The Battle of Ghagra was fought between Babur and the Afghans in 1529 AD. This war took place shortly after the Battle of Panipat (1526) and the Battle of Khanwa (1527). Ghaghra is a town in Bihar named after the Ghaghra River, which runs through the state.
Battle of Ghaghra - Beginning & Ending of Event
Despite the fact that the battle of Khanwa had cemented Babur's position as Delhi's indisputable monarch, he had had to face the remaining Afghan leaders. Muhammad Lodi, Ibrahim Lodi's younger brother, was one of the most prominent among them.
After his brother, Sultan Ibrahim Lodi, was killed in the 2nd Battle of Panipat in 1526, Mahmud Lodi crowned himself the true Sultan of Delhi. After his defeat and flight in the Battle of Khanwa in 1527, his title was jeopardized. Mahmud Lodi asked his Afghan kin in the east for help. Bihar was conquered by his forces, which also included Eastern Afghan Confederates.
After Sultan Mahmud Shah Lohani's death, Bihar's Pathan ruler died. Jalal ud-Din Lohani, his minor son, was crowned the ruler. On the other side, his mother Dudu had a quarrel with some other noble, Farid Khan, best known as Sher Shah Suri. Babur's oncoming army was distracted by the Lohani nobles' arguing, causing the prince to flee.
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To prevent the state's utter collapse, the Afghans of Jaunpur persuaded Mahmud Lodi to assume the kingship of Bihar and Jaunpur. Following the permission, he was able to grab majority control of Bihar with little opposition. After hearing of the events there, Babur chose to march to Bihar with his army. On February 27, 1529, he landed at Dadaki on the Ganges, where he was greeted by his son Humayun with general Askari. Soon after, the Mughal army walked down the river's right bank.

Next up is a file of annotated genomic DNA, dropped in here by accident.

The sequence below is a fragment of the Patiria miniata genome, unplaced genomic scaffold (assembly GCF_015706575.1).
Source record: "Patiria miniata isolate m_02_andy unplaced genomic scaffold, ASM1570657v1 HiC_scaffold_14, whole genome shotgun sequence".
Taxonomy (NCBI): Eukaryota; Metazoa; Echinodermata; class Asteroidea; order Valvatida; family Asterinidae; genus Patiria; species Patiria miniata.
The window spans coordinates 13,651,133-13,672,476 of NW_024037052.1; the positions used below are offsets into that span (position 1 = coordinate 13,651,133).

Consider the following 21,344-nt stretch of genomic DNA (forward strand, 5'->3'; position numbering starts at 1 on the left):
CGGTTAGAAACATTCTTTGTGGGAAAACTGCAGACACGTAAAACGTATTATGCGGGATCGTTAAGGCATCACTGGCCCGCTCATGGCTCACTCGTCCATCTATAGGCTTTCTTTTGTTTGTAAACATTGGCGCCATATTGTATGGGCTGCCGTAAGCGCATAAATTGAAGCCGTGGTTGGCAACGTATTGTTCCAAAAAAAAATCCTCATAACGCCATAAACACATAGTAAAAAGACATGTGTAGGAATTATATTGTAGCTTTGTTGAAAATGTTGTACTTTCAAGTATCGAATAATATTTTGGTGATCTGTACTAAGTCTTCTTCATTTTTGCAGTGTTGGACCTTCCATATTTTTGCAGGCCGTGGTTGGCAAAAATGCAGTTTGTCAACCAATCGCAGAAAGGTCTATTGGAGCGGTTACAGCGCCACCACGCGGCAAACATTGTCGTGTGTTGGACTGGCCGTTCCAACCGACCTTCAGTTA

With a large force of Afghans, Sultan Mahmud Lodi was also in the Bengal camp. Babur learned of Mahmud Lodi's demand to have their families evacuated from the camp via his spies the camp. This behaviour was insulting to Babur, and their actions were considered despicable. As a result, their neutrality was violated, giving him Casus Belli (cause for war) against the Bengalis, leading to the Battle of Ghaghra.
Aftermath of the Battle of Ghaghra
Babur fought his final battle at the Battle of Ghaghra. As he continued to strengthen his control and establish an administrative structure in his new Empire, he employed jagirs (Estates) to give to loyal nobles and associates. He died on December 26, 1530, just at the age of 47, of an unknown sickness and was superseded by his eldest son, Humayun.
The Battle of Ghaghra had far-reaching implications. Afghan dreams for a distinct empire in the east and a surrogate kingdom in Delhi were dashed by the battle. The Lodi-Lohani rivalry would have been enough to put a stop to the dream of an autonomous Afghan kingdom.
FAQs on the Battle of Ghaghra
Q1. What was the strength of the armies during the Battle of Ghaghra?
The Mughal Army had a strength of 50,000 men, whereas the Eastern Afghan Confederacy, assisted by the Sultanate of Bengal, had 100,000 army personnel.
Q2. Where was the Battle of Ghaghra fought?
The Battle of Ghaghra was fought on the lands of the Ghaghra river located in the city of Chhapra in Bihar.
Q3. What was the significant result of the Battle of Ghagra?
The Battle of Ghagra led to the Mughal Empire annihilating a greater territory in Bihar and its surrounding locations. The Mughal Empire also signed a peace treaty with the Sultanate of Bengal.
Q4. Who were the leading commanders of both armies in the Battle of Ghagra?
During the Battle of Ghagra, the Mughal Empire was advancing under the leadership of Babur. The Afghan confederation was led by Mahmud Lodhi, and the Sultanate of Bengal was led by Nasiruddin Nasrat Shah.